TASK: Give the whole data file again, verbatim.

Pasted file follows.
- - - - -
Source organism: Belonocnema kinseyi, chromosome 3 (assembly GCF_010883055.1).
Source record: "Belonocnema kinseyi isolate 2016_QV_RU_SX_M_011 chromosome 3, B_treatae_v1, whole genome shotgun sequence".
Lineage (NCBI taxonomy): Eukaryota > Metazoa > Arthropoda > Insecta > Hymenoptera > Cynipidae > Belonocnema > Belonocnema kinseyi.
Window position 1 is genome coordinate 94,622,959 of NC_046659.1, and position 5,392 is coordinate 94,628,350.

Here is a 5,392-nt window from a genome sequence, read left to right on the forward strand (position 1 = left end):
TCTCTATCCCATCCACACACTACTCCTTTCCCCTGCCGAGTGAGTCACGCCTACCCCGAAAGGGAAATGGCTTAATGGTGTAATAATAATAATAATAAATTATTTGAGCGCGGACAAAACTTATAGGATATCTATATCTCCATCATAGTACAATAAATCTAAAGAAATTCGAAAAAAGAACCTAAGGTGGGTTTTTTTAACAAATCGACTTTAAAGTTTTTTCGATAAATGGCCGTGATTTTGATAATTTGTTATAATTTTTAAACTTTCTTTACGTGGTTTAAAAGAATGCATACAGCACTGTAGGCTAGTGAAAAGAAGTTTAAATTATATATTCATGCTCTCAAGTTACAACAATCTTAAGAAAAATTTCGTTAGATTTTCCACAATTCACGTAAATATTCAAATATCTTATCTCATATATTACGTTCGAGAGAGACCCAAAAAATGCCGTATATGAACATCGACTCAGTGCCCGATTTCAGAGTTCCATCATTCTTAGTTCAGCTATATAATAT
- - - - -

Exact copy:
Source organism: Belonocnema kinseyi, chromosome 3 (assembly GCF_010883055.1).
Source record: "Belonocnema kinseyi isolate 2016_QV_RU_SX_M_011 chromosome 3, B_treatae_v1, whole genome shotgun sequence".
Lineage (NCBI taxonomy): Eukaryota > Metazoa > Arthropoda > Insecta > Hymenoptera > Cynipidae > Belonocnema > Belonocnema kinseyi.
Window position 1 is genome coordinate 94,622,959 of NC_046659.1, and position 5,392 is coordinate 94,628,350.

Here is a 5,392-nt window from a genome sequence, read left to right on the forward strand (position 1 = left end):
TCTCTATCCCATCCACACACTACTCCTTTCCCCTGCCGAGTGAGTCACGCCTACCCCGAAAGGGAAATGGCTTAATGGTGTAATAATAATAATAATAAATTATTTGAGCGCGGACAAAACTTATAGGATATCTATATCTCCATCATAGTACAATAAATCTAAAGAAATTCGAAAAAAGAACCTAAGGTGGGTTTTTTTAACAAATCGACTTTAAAGTTTTTTCGATAAATGGCCGTGATTTTGATAATTTGTTATAATTTTTAAACTTTCTTTACGTGGTTTAAAAGAATGCATACAGCACTGTAGGCTAGTGAAAAGAAGTTTAAATTATATATTCATGCTCTCAAGTTACAACAATCTTAAGAAAAATTTCGTTAGATTTTCCACAATTCACGTAAATATTCAAATATCTTATCTCATATATTACGTTCGAGAGAGACCCAAAAAATGCCGTATATGAACATCGACTCAGTGCCCGATTTCAGAGTTCCATCATTCTTAGTTCAGCTATATAATAT